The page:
PM Transcripts

Transcripts from the Prime Ministers of Australia

Transcript 22965

Interview with Bloomberg Television

Photo of Howard, John

Howard, John

Period of Service: 11/03/1996 to 03/12/2007

More information about Howard, John on The National Archive website.

Release Date: 04/12/2000

Release Type: Interview

Transcript ID: 22965

Subjects: Budget surplus; Government spending; economic forecast.

E&OE……………………………………………………………………………………

GAGAN:

Prime Minister thanks for your time.

PRIME MINISTER:

Good morning.

GAGAN:

You said you’re committed to maintaining a Budget surplus yet there are increasing calls for new spending particularly in regional areas, you can’t have it both ways, can you?

PRIME MINISTER:

Yes you can. It’s a question of degree. We have every intention of maintaining a Budget surplus, it’s ridiculous to suggest you can’t have any Government spending in necessary areas. We’re going to commit more resources to defence because our Budget surplus is likely to be greater this year than we’d forecast. At Budget time we’re able to put some additional money into road funding. It’s all a question of having a balance but I just ask people to look at the record. We got the Budget back into surplus a year earlier than we originally thought would be the case. We’ve repaid about $A50 billion of the national debt we inherited from the former Labor Government. And we’ve also been able to maintain our social security safety net. So, I can make it very plain that this Government has no intention of going back into deficit, none whatsoever, but we can remain in surplus and also have the capacity to do a number of things where government spending is needed. It’s all a question of having a sensible balance.

GAGAN:

Well as you mentioned you’ve already spent more than $1 billion on roads and this morning there are reports of an extra $500 million to be spent on defence, is that correct and do you plan . . .

PRIME MINISTER:

Well I’m not going, I’m not going to talk about what will be in the Defence White Paper. I’ve made it very clear for a year or eighteen months now that this country does need to spend more money on defence. But can I just ask you to keep it in proportion. We’re going to remain healthily in surplus because we believe in continued debt retirement. And Australia at the present time has one of the lowest national debt to GDP ratios of any OECD country. And our government sector according to a bar chart I saw in the latest issue of the Economist, our government sector has a share of GDP is much lower than the European average, lower than Japan and indeed according to that chart larger only to that of the United States. Now we have a very healthy balance and governments have social as well as economic responsibilities and the responsibility I see for myself is to keep those two things into, in balance.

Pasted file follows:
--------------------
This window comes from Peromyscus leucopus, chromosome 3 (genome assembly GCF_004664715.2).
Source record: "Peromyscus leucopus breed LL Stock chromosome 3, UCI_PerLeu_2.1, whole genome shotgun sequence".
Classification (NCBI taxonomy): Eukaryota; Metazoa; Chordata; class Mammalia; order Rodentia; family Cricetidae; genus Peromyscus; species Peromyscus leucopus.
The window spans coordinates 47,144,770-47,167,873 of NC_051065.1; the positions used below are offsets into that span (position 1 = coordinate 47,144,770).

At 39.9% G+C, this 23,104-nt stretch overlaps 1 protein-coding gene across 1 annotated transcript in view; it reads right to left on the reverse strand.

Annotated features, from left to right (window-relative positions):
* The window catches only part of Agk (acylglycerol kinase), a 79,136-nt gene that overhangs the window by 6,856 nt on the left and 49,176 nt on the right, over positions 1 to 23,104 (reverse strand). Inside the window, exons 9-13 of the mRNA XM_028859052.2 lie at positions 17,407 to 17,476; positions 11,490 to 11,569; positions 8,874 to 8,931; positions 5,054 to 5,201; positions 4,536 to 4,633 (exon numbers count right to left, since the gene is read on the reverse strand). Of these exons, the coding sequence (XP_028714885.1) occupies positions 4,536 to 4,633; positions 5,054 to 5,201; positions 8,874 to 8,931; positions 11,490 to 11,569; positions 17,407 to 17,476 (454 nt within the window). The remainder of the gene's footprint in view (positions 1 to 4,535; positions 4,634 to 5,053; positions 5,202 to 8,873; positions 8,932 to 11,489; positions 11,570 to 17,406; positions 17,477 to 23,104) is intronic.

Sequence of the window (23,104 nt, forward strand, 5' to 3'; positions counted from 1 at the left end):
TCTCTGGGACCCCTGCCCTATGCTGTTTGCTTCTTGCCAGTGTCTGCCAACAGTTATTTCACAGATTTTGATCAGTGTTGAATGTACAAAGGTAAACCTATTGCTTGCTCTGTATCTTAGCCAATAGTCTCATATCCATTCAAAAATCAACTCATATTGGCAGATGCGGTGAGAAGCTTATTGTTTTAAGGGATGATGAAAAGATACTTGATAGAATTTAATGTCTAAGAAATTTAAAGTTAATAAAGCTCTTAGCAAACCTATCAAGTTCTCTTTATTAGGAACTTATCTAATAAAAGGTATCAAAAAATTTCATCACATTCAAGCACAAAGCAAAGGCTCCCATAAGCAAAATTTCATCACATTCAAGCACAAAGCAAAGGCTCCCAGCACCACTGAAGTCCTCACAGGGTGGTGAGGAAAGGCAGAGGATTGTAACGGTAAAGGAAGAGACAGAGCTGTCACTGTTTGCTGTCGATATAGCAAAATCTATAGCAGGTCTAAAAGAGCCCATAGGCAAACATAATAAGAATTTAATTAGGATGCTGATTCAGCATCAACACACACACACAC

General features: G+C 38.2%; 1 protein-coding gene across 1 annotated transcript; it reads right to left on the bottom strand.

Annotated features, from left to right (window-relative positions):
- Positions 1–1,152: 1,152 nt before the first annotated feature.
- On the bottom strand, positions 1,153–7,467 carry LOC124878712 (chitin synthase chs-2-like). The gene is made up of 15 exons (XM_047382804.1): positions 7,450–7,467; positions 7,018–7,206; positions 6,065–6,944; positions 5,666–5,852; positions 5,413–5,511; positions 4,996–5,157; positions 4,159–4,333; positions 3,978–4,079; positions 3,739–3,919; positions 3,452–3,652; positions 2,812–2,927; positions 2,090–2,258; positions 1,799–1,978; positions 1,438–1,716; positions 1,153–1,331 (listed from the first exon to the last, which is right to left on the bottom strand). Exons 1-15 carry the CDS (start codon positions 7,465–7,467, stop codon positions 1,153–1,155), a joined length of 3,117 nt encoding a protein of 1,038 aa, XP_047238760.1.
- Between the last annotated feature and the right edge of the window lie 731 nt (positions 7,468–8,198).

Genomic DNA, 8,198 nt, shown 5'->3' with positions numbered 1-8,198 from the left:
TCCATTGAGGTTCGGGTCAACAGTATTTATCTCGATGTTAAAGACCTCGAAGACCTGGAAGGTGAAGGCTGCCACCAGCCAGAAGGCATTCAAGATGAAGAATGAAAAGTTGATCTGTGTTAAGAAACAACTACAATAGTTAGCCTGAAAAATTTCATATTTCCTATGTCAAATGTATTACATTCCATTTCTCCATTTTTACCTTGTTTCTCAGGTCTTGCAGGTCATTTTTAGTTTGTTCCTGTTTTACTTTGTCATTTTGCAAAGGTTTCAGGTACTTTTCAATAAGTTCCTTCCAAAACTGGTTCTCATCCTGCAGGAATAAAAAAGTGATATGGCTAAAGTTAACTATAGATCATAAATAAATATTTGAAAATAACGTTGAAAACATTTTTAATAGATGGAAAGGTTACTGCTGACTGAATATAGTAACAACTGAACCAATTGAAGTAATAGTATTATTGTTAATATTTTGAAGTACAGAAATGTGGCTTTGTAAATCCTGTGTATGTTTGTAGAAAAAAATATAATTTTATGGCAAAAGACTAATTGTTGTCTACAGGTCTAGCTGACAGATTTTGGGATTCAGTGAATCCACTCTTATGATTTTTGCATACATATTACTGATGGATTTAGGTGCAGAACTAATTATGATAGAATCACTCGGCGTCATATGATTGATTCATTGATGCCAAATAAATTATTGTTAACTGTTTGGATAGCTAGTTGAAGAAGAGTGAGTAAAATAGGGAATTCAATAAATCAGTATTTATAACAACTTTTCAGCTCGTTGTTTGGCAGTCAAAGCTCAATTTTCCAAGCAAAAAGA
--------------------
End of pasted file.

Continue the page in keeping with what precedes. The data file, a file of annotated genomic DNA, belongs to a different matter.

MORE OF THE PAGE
GAGAN:

Well Mr Howard how concerned are you with economic forecasts? There are more recent economic indicators like building activity, consumer sentiment and capital expenditure pointing to the fact that there is a slow-down in the economy.

PRIME MINISTER:

Well our own internal forecasts which we’ve made public indicate that there’ll be somewhat of a slowing, but not one that would cause us any concern. We’ve had thirteen successive quarters of growth above 4%, that’s the best economic performance in this country for 40 years. Now we’ve factored in some coming off of that performance but not a great deal and our current forecast and both the Treasury and the Reserve Bank are to that effect and their track record over the last few years has been very good.

GAGAN:

Well George W Bush’s running mate over the weekend, Dick Cheney, he’s said that the US is on the front edge of a recession and he’s pushing for tax cuts, could we see that repeated here?

PRIME MINISTER:

Well Australia is on no end of a recession, neither a front end or any other end. There’s no suggestion that we’re going to have any kind of recession in this country. The fact that you may have a slightly moderate rate of, slightly more moderate rate of economic growth than previously doesn’t mean of course you start using ‘r’ words, that’s foolish. We gave a big tax cut on the 1st of July this year, a $12 billion personal tax cut, the biggest in our history. We also gave big cuts in capital gains tax and the company tax rate is coming down to a very competitive 30 cents in the dollar. So if you ask me about tax cuts, my response is to say, look at what we have given in the last year.

GAGAN:

How concerned are you perhaps that Asia is facing a tougher time ahead particularly with oil prices? And that’s likely obviously to affect our trade?

PRIME MINISTER:

Well we’re naturally always interested in what happens in our region. I should point out of course that one of the reasons why Australia came through the Asian economic downturn better than just about everybody predicted was that we had a very flexible competitive economy including a very flexible exchange rate. So whilst I remain very concerned and interested in what is happening in our region . . .

GAGAN:

Prime Minister I am sorry I have to interrupt you, we’ve run out of time. Thank you very much for your time.

[ends]

Transcript 22965